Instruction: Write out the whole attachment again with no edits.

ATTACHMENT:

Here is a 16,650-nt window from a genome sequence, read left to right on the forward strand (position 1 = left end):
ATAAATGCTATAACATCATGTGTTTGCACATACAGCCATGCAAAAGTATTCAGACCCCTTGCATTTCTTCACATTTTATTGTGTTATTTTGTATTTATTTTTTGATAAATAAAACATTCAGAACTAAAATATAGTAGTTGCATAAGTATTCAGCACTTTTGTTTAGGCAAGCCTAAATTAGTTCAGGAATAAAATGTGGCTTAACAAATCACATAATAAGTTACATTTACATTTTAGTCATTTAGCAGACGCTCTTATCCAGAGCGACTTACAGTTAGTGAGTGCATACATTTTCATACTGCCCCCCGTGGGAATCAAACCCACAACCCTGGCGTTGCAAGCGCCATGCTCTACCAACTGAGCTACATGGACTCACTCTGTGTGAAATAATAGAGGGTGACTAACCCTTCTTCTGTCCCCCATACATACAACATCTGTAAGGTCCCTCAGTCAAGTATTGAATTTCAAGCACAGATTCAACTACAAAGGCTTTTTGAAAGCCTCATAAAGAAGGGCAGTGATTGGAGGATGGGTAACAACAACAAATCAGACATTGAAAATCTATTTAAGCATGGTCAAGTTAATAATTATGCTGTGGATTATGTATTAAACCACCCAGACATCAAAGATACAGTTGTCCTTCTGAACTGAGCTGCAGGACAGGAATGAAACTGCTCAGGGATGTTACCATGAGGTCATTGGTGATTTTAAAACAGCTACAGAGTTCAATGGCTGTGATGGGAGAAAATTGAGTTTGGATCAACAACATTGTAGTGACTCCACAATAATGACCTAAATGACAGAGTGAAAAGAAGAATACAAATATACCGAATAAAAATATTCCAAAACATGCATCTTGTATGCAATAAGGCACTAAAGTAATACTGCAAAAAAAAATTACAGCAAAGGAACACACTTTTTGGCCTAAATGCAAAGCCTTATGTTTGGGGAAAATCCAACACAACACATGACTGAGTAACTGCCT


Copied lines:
Here is a 16,650-nt window from a genome sequence, read left to right on the forward strand (position 1 = left end):
ATAAATGCTATAACATCATGTGTTTGCACATACAGCCATGCAAAAGTATTCAGACCCCTTGCATTTCTTCACATTTTATTGTGTTATTTTGTATTTATTTTTTGATAAATAAAACATTCAGAACTAAAATATAGTAGTTGCATAAGTATTCAGCACTTTTGTTTAGGCAAGCCTAAATTAGTTCAGGAATAAAATGTGGCTTAACAAATCACATAATAAGTTACATTTACATTTTAGTCATTTAGCAGACGCTCTTATCCAGAGCGACTTACAGTTAGTGAGTGCATACATTTTCATACTGCCCCCCGTGGGAATCAAACCCACAACCCTGGCGTTGCAAGCGCCATGCTCTACCAACTGAGCTACATGGACTCACTCTGTGTGAAATAATAGAGGGTGACTAACCCTTCTTCTGTCCCCCATACATACAACATCTGTAAGGTCCCTCAGTCAAGTATTGAATTTCAAGCACAGATTCAACTACAAAGGCTTTTTGAAAGCCTCATAAAGAAGGGCAGTGATTGGAGGATGGGTAACAACAACAAATCAGACATTGAAAATCTATTTAAGCATGGTCAAGTTAATAATTATGCTGTGGATTATGTATTAAACCACCCAGACATCAAAGATACAGTTGTCCTTCTGAACTGAGCTGCAGGACAGGAATGAAACTGCTCAGGGATGTTACCATGAGGTCATTGGTGATTTTAAAACAGCTACAGAGTTCAATGGCTGTGATGGGAGAAAATTGAGTTTGGATCAACAACATTGTAGTGACTCCACAATAATGACCTAAATGACAGAGTGAAAAGAAGAATACAAATATACCGAATAAAAATATTCCAAAACATGCATCTTGTATGCAATAAGGCACTAAAGTAATACTGCAAAAAAAAATTACAGCAAAGGAACACACTTTTTGGCCTAAATGCAAAGCCTTATGTTTGGGGAAAATCCAACACAACACATGACTGAGTAACTGCCT